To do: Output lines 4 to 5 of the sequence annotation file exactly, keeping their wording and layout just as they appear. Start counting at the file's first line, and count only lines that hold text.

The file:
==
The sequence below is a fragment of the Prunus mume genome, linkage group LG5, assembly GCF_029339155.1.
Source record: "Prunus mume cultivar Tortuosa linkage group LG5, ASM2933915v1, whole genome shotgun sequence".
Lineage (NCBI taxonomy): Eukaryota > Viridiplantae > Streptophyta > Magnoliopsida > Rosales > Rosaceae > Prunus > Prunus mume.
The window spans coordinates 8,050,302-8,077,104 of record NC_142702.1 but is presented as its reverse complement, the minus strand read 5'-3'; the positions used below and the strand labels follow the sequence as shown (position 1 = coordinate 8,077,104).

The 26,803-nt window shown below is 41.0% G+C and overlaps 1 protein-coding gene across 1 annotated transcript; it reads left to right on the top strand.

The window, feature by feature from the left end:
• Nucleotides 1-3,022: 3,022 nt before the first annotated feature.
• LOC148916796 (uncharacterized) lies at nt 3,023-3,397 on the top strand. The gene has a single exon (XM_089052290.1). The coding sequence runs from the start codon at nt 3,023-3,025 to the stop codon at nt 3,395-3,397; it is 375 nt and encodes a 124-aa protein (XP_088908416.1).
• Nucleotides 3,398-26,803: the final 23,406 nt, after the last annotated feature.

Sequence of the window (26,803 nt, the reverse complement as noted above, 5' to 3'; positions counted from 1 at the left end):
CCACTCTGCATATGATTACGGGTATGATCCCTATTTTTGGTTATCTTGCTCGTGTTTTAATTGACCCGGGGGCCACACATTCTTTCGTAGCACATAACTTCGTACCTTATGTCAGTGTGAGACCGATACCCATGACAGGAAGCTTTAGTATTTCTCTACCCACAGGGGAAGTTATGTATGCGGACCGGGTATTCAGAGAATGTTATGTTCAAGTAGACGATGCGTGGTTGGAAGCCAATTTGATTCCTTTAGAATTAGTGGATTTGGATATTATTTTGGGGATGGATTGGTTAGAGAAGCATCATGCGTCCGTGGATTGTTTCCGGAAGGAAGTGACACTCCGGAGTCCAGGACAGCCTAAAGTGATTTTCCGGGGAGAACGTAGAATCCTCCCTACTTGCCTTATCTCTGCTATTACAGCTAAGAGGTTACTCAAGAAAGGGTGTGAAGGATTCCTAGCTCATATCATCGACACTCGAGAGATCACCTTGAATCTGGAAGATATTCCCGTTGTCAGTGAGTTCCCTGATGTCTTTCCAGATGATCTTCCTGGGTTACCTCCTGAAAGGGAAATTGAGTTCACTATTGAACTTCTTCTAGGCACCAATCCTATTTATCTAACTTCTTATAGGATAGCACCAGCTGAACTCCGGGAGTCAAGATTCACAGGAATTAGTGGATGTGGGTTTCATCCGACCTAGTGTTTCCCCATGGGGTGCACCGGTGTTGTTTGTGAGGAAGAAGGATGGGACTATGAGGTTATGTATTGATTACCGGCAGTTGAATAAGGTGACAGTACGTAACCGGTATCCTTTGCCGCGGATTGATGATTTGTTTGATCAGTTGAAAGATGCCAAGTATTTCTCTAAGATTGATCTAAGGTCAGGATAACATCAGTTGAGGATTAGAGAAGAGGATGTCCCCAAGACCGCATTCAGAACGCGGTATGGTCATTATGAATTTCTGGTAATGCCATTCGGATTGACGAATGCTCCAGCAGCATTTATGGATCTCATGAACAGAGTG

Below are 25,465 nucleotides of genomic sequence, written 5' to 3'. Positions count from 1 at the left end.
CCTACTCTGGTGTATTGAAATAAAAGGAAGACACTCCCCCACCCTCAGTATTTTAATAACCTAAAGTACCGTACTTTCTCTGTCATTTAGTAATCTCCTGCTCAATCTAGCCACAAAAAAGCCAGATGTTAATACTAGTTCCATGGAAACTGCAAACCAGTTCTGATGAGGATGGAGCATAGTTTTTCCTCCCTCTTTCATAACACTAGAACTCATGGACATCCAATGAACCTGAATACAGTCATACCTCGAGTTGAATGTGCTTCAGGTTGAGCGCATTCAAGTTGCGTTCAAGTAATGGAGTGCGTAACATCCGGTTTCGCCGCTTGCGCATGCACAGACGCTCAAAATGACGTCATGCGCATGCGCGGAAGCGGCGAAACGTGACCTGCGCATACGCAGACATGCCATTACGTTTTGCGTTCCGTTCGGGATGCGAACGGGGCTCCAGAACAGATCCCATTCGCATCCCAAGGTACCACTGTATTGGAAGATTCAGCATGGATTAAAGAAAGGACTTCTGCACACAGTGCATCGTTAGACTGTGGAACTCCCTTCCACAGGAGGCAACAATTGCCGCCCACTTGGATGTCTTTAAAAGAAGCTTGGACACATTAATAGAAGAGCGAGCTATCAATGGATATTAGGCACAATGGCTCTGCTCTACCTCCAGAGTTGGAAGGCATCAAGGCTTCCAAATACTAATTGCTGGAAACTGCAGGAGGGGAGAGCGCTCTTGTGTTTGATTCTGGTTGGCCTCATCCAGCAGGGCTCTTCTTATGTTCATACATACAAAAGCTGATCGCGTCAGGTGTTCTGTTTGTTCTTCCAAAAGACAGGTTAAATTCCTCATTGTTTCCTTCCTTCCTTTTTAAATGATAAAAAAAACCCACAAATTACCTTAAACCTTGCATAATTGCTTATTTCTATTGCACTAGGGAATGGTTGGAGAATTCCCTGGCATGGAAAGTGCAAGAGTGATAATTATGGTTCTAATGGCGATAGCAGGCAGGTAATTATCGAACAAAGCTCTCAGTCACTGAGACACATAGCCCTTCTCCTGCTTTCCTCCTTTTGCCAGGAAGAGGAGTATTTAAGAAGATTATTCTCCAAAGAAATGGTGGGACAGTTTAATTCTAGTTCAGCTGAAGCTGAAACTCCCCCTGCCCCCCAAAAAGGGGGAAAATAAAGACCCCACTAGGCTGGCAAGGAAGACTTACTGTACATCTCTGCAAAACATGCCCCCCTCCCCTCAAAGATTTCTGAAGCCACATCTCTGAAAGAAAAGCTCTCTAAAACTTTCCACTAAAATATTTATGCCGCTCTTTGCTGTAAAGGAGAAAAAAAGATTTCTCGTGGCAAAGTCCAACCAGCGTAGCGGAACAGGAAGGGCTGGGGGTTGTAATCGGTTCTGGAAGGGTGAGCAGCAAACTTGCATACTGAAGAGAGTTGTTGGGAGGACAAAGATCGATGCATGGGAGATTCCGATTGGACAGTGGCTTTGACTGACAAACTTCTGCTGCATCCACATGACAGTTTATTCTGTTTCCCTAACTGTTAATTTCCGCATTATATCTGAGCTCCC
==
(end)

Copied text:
The window spans coordinates 8,050,302-8,077,104 of record NC_142702.1 but is presented as its reverse complement, the minus strand read 5'-3'; the positions used below and the strand labels follow the sequence as shown (position 1 = coordinate 8,077,104).

The 26,803-nt window shown below is 41.0% G+C and overlaps 1 protein-coding gene across 1 annotated transcript; it reads left to right on the top strand.